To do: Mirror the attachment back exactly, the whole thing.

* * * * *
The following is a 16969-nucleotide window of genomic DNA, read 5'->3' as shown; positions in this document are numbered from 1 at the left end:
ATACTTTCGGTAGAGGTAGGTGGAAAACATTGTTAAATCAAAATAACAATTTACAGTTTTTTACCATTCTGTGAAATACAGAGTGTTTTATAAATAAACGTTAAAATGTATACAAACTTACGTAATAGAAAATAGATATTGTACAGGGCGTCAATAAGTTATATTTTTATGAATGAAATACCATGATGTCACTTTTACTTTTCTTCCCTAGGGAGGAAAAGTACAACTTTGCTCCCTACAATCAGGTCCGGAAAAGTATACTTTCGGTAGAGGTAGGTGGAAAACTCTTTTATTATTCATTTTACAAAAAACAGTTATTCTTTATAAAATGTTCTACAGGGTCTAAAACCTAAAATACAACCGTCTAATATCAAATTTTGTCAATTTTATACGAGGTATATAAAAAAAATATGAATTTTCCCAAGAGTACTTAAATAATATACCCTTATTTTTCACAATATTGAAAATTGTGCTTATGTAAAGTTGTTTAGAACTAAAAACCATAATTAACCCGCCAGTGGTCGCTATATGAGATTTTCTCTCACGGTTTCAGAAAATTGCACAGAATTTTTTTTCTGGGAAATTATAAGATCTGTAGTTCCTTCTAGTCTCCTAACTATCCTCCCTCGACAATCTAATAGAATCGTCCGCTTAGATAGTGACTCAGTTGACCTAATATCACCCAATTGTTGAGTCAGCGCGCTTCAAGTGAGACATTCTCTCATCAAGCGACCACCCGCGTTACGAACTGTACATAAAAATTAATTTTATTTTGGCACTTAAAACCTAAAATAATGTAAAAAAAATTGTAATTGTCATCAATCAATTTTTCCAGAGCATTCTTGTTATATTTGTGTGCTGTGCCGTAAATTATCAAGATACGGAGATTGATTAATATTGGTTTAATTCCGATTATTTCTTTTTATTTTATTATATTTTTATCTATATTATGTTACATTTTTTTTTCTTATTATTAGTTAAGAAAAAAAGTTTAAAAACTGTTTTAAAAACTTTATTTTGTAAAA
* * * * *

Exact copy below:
The following is a 16969-nucleotide window of genomic DNA, read 5'->3' as shown; positions in this document are numbered from 1 at the left end:
ATACTTTCGGTAGAGGTAGGTGGAAAACATTGTTAAATCAAAATAACAATTTACAGTTTTTTACCATTCTGTGAAATACAGAGTGTTTTATAAATAAACGTTAAAATGTATACAAACTTACGTAATAGAAAATAGATATTGTACAGGGCGTCAATAAGTTATATTTTTATGAATGAAATACCATGATGTCACTTTTACTTTTCTTCCCTAGGGAGGAAAAGTACAACTTTGCTCCCTACAATCAGGTCCGGAAAAGTATACTTTCGGTAGAGGTAGGTGGAAAACTCTTTTATTATTCATTTTACAAAAAACAGTTATTCTTTATAAAATGTTCTACAGGGTCTAAAACCTAAAATACAACCGTCTAATATCAAATTTTGTCAATTTTATACGAGGTATATAAAAAAAATATGAATTTTCCCAAGAGTACTTAAATAATATACCCTTATTTTTCACAATATTGAAAATTGTGCTTATGTAAAGTTGTTTAGAACTAAAAACCATAATTAACCCGCCAGTGGTCGCTATATGAGATTTTCTCTCACGGTTTCAGAAAATTGCACAGAATTTTTTTTCTGGGAAATTATAAGATCTGTAGTTCCTTCTAGTCTCCTAACTATCCTCCCTCGACAATCTAATAGAATCGTCCGCTTAGATAGTGACTCAGTTGACCTAATATCACCCAATTGTTGAGTCAGCGCGCTTCAAGTGAGACATTCTCTCATCAAGCGACCACCCGCGTTACGAACTGTACATAAAAATTAATTTTATTTTGGCACTTAAAACCTAAAATAATGTAAAAAAAATTGTAATTGTCATCAATCAATTTTTCCAGAGCATTCTTGTTATATTTGTGTGCTGTGCCGTAAATTATCAAGATACGGAGATTGATTAATATTGGTTTAATTCCGATTATTTCTTTTTATTTTATTATATTTTTATCTATATTATGTTACATTTTTTTTTCTTATTATTAGTTAAGAAAAAAAGTTTAAAAACTGTTTTAAAAACTTTATTTTGTAAAA